Part of Moscow’s calmness can be explained by Armenia’s recent adoption of the Comprehensive and Enhanced Partnership Agreement (CEPA) with the European Union, which it signed in November 2017. In political terms, this agreement compensated for Armenia’s refusal to sign the Deep and Comprehensive Free Trade Area (DCFTA) with the European Union back in 2013 and its reversion to joining the Eurasian Economic Union with Moscow. Symbolically speaking, CEPA allowed Yerevan to accomplish its promise to diversify Armenia’s foreign policy, having direct engagement (if not integration) with both Moscow and the European Union. But practically speaking, CEPA is viewed as a rather shallow agreement by Western-leaning experts in Armenia, due to its lack of a free trade clause as a result of restraints that participation in the EEU had put on Armenia. CEPA is thus a symbolic move that Moscow has officially allowed, depriving any Eurasian skeptics of arguments against “Moscow’s rigid stance.” Thus, in the eyes of the Russian government, Armenia was pre-emptively pacified in terms of a potential pro-European pivot.
The second factor affecting Pashinyan’s reception in Moscow was his carefully crafted messaging about future relations. He went to great lengths to signal both internally and externally his plans to continue Armenia’s strategic ally relations with Russia. That message was heard loud and clear. In his analysis for Valdai Club, Alexander Markarov writes: “Over the past few days Pashinyan has repeatedly stated and stressed, both at rallies and during meetings with State Duma deputies who arrived in Yerevan, that Armenia will not change its foreign policy course within his premiership, withdrawing from the Collective Security Treaty Organization and the Eurasian Union.” After repeating this message consistently in various venues throughout late April and early May, all Russian think tanks from the rather moderate Russian International Affairs Council (RIAC) to the conservative Russian Institute for Strategic Studies (RISS) concluded that Pashinyan was safe for Russia.
Any final doubts that Moscow might have harbored were cast away after Pashinyan’s talks with President Putin in Sochi, where he reaffirmed his commitment to strengthening Armenia-Russia relations. Despite satisfaction with how Pashinyan is handling the transition for now, though, a few cautious voices from Moscow have pointed out that Russia must watch closely how the West approaches Armenia’s new leader. As Markarov writes: “From the Russian point of view, it is important to ensure that, in the context of a deepening conflict with the West, the latter does not seize the initiative in relations with Armenia, which signed an agreement with the EU this past November.”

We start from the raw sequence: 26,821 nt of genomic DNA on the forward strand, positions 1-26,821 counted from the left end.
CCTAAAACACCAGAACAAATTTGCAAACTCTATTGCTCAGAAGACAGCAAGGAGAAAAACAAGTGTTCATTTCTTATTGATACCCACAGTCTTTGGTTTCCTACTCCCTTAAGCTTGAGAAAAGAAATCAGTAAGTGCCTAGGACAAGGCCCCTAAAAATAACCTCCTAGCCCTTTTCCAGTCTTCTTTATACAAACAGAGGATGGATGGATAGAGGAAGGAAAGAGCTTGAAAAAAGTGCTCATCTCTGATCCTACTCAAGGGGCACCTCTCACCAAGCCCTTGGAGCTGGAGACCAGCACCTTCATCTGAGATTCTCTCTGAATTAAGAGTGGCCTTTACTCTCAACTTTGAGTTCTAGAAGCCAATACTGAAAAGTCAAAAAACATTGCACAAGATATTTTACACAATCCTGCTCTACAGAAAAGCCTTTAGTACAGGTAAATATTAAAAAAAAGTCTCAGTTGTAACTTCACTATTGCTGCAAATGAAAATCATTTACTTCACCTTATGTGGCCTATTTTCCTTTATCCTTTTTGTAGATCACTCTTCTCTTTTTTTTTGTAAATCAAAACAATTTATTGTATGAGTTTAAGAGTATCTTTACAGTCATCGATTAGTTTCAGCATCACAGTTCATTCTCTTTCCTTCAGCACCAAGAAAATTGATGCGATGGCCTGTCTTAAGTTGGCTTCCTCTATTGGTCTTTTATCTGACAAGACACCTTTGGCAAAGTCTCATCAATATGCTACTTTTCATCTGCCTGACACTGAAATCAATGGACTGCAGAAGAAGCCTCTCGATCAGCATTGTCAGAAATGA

Some Armenian experts conclude that Russia had learned its lessons with Ukraine and thus acted much more calmly with Armenia. The logic behind this explanation is that in the case of a more assertive Russian stance toward the protestors, the Sargsyan regime would have been involved in violent clashes that might have left dozens killed and injured. And this might have compromised Sargsyan’s friendly regime and made Russia’s involvement, and Armenia’s unequivocal orientation toward Moscow, problematic.
But although the Ukrainian experience may have played some role in Moscow’s calculation, the key factor was Armenia’s cornered position: its continued dependence on Russia in terms of security, economy, and energy. Moscow, knowing all too well how dependent Yerevan remains, swiftly concluded that no considerable pivot away from Russia was feasible—even before Pashinyan went all out to prove that he seeks only domestic transformation and not to change Armenia’s foreign policy orientation.
Even if Pashinyan himself, or his liberal pro-Western support base, wanted to navigate the country closer to Western standards of democracy, a major foreign policy change would remain highly unlikely. And given how marginal the South Caucasus is for EU and U.S. policymakers, they are unlikely to make courting Armenia a priority any time soon. For all the changes at the top in Yerevan, Putin is still sitting pretty.
* Correction: An earlier version of this article here suggested that Armenia and Russia were geographic neighbors. We regret the error.